Agro-morphological characterization of Urochloa grass accessions in Kenya

Donald M.G. Njarui, Mwangi Gatheru, Sita R. Ghimire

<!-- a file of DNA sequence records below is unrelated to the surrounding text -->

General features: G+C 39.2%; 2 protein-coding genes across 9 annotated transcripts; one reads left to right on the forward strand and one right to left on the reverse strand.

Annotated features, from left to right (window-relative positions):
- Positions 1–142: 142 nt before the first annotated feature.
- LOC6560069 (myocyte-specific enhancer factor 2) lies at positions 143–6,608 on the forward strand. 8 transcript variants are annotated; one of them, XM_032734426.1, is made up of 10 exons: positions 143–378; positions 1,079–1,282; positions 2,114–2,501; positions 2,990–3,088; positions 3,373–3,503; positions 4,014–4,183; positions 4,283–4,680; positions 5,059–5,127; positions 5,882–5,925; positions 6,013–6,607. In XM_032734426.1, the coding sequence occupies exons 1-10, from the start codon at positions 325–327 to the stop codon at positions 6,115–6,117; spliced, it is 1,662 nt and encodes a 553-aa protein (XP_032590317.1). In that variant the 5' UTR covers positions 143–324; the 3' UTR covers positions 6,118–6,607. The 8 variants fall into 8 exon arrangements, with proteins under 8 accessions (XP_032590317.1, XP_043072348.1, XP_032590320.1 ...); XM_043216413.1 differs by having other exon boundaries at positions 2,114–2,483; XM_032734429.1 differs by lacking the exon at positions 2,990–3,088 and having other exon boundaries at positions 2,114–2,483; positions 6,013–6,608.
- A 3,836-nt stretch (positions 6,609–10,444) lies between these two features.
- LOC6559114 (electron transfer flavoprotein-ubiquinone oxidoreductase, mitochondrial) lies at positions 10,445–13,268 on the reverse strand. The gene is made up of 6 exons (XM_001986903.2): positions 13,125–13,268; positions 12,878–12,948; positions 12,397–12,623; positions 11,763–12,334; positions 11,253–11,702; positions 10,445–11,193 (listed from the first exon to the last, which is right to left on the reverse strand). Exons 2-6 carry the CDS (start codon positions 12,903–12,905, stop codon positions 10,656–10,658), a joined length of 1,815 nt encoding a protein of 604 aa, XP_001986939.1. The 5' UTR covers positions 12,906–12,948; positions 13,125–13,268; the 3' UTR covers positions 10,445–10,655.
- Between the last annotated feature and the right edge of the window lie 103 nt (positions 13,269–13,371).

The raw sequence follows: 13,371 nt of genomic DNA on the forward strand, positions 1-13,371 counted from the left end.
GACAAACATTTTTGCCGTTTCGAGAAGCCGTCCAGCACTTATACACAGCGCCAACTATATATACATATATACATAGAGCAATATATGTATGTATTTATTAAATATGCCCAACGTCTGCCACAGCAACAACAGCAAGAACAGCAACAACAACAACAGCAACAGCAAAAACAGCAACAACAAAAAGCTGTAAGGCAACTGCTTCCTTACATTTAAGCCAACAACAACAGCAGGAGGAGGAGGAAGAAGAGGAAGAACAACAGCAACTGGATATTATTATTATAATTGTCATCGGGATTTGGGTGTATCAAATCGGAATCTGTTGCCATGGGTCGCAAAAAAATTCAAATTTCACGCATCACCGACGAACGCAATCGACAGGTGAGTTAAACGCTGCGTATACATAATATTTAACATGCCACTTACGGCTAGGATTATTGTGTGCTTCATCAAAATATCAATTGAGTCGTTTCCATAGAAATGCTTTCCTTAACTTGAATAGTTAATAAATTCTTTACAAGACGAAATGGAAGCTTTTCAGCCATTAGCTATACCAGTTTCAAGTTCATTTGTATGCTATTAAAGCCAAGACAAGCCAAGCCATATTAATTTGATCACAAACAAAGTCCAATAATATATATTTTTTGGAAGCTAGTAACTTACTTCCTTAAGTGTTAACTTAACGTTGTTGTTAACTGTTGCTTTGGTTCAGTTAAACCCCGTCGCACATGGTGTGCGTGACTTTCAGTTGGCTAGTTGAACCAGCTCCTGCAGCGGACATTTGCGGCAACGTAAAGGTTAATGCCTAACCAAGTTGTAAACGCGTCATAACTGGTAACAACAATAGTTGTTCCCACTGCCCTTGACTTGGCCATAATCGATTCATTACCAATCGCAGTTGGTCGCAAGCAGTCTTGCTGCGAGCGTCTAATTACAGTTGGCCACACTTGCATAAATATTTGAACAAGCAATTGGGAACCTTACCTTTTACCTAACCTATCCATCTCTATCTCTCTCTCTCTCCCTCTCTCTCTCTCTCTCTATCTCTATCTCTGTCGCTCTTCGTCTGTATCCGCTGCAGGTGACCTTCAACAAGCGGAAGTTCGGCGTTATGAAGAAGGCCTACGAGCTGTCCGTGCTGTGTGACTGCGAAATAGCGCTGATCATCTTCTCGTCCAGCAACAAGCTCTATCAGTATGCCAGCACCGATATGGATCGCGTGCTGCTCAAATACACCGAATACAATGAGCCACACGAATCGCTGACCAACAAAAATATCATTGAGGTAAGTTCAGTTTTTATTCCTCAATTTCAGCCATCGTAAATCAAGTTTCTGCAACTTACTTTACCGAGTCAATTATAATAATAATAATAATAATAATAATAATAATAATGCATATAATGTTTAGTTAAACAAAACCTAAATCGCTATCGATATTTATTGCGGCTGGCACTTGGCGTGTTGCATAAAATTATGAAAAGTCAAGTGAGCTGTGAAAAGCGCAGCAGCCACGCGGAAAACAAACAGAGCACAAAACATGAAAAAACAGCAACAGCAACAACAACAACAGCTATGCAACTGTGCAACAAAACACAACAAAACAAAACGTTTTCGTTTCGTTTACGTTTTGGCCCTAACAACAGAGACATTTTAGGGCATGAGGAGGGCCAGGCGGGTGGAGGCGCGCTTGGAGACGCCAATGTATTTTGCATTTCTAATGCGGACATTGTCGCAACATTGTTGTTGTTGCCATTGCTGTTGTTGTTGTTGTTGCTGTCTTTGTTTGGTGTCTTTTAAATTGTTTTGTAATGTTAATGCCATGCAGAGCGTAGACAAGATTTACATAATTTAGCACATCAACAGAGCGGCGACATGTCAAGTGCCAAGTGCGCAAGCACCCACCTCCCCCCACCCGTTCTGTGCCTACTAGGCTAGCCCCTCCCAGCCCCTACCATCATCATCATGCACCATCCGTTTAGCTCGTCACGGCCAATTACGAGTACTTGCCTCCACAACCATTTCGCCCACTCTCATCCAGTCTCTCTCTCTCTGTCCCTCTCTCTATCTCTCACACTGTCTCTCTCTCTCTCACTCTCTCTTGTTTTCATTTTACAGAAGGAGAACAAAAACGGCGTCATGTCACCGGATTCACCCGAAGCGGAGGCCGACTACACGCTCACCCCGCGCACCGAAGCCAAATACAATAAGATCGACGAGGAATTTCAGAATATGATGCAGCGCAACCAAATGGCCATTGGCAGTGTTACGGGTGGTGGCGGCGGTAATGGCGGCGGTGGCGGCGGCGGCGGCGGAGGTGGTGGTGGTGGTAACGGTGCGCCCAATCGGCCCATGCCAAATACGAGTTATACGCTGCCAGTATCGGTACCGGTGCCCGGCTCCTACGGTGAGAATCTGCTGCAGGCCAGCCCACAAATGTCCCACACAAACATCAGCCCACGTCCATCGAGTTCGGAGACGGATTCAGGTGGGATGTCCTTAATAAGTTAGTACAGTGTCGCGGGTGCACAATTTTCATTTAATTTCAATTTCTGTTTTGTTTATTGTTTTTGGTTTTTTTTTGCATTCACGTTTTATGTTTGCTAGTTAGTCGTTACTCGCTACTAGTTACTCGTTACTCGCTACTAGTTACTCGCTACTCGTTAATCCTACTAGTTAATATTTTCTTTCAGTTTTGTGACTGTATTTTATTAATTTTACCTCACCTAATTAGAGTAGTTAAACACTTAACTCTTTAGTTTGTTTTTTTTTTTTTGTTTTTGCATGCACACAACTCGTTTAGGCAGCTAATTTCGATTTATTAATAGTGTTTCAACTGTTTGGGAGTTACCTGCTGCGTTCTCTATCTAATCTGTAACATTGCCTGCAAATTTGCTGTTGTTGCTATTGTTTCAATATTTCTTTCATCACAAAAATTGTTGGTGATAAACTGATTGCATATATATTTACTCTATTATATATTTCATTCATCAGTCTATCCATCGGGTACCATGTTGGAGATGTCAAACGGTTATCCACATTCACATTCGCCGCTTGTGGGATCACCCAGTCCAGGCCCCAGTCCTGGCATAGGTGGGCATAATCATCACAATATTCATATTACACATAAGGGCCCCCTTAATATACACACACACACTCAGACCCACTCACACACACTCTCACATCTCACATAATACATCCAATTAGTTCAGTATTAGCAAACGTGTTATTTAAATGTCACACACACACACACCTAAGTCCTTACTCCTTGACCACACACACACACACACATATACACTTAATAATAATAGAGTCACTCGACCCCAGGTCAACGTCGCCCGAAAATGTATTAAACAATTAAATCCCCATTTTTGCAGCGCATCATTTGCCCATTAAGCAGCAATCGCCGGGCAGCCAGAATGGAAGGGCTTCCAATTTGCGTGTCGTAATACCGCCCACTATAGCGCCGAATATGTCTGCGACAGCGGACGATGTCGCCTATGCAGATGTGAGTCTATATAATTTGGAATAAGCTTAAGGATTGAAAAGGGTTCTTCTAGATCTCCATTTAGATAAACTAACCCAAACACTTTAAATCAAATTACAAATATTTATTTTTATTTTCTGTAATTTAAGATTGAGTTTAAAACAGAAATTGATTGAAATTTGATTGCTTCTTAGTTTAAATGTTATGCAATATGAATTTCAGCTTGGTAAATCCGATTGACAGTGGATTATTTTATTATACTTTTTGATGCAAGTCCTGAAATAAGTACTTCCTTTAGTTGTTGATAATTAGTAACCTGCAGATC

Information of existing phenotypic diversity of Urochloa grass is important in selection for pasture development. Forty-seven accessions from 8 different Urochloa species obtained from the genebank of International Center for Tropical Agriculture in Colombia were characterized using a set of 22 agronomic and morphological characters. Most of the accessions originated from the East African region. The accessions were planted in December 2013 at Katumani, Eastern Kenya. Twelve seedlings of each accession were transplanted in single row plots at a spacing of 10 cm between plants. Agro-morphological data were collected from the middle 10 plants for each accession. Multivariate analyses were applied to cluster the accessions with similar agronomic and morphological traits. Principal component analysis revealed 4 components with eigenvalues greater than 1 with first and second components accounting for 23.8 and 20.2% of variation, respectively. The cluster analysis identified 5 main groups differentiated largely by days to 50% flowering, flowering duration and plant spread. Leafiness, growth habit, culm thickness and stigma color did not show significant difference among the clusters. The results provided useful information on the diversity in agronomy and morphology that exists among accessions but the collection was not sufficiently diverse and a much wider sample of accessions is needed to identify the true extent of variation in this genus. Important variables like dry matter yield and chemical composition of these accessions would need to be assessed before proceeding with any further evaluation in the field.

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